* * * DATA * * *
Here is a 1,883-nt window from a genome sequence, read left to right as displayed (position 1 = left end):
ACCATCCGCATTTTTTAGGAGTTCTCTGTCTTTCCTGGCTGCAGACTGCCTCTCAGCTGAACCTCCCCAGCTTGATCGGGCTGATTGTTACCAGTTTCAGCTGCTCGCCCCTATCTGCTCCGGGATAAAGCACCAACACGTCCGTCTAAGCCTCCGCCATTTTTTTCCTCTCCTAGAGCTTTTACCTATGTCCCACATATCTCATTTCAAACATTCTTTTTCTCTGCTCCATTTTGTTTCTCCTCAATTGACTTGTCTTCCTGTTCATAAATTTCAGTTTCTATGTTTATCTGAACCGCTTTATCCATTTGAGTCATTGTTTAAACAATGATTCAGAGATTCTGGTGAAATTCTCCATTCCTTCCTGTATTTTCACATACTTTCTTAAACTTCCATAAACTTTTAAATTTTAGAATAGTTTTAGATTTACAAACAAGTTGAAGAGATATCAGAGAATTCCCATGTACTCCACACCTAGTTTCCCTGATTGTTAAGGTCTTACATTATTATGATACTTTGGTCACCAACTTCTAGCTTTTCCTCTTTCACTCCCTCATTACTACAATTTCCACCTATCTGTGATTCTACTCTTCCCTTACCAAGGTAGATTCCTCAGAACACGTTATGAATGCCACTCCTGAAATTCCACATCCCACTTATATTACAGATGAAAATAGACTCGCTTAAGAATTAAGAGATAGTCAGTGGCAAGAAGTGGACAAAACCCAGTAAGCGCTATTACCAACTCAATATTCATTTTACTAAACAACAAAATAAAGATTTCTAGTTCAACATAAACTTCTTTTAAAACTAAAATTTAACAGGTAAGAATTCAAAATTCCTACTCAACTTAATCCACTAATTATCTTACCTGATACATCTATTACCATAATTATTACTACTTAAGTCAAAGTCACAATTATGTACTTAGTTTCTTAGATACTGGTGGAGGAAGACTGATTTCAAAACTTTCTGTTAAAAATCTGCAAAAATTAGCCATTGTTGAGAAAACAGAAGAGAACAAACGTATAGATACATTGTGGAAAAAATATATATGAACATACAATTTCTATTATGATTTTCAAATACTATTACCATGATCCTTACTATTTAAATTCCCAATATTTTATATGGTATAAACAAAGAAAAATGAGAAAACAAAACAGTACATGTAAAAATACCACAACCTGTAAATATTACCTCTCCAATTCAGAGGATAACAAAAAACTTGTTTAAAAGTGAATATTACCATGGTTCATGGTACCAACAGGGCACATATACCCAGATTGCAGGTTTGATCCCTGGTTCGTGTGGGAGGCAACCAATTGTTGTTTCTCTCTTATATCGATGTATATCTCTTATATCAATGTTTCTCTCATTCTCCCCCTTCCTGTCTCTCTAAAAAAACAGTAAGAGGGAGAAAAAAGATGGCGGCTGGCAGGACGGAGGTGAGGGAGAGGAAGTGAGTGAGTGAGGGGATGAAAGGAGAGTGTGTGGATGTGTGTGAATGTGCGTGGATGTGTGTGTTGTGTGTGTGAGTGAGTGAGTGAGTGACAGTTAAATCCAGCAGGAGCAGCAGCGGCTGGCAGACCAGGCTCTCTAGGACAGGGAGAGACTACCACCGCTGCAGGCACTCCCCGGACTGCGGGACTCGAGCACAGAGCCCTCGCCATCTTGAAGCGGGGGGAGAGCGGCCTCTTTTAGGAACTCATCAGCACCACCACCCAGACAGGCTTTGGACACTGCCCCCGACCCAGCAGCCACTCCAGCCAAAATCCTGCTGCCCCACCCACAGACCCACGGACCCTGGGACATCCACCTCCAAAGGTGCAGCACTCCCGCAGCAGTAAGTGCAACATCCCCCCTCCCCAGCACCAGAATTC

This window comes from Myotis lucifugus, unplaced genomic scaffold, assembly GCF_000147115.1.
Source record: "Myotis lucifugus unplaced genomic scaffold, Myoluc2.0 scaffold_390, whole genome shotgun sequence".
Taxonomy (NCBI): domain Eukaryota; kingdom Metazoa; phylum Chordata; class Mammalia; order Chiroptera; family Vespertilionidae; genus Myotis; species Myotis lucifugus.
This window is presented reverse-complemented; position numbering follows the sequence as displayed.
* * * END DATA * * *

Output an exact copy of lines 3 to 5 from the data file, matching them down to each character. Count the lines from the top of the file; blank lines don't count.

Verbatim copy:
This window comes from Myotis lucifugus, unplaced genomic scaffold, assembly GCF_000147115.1.
Source record: "Myotis lucifugus unplaced genomic scaffold, Myoluc2.0 scaffold_390, whole genome shotgun sequence".
Taxonomy (NCBI): domain Eukaryota; kingdom Metazoa; phylum Chordata; class Mammalia; order Chiroptera; family Vespertilionidae; genus Myotis; species Myotis lucifugus.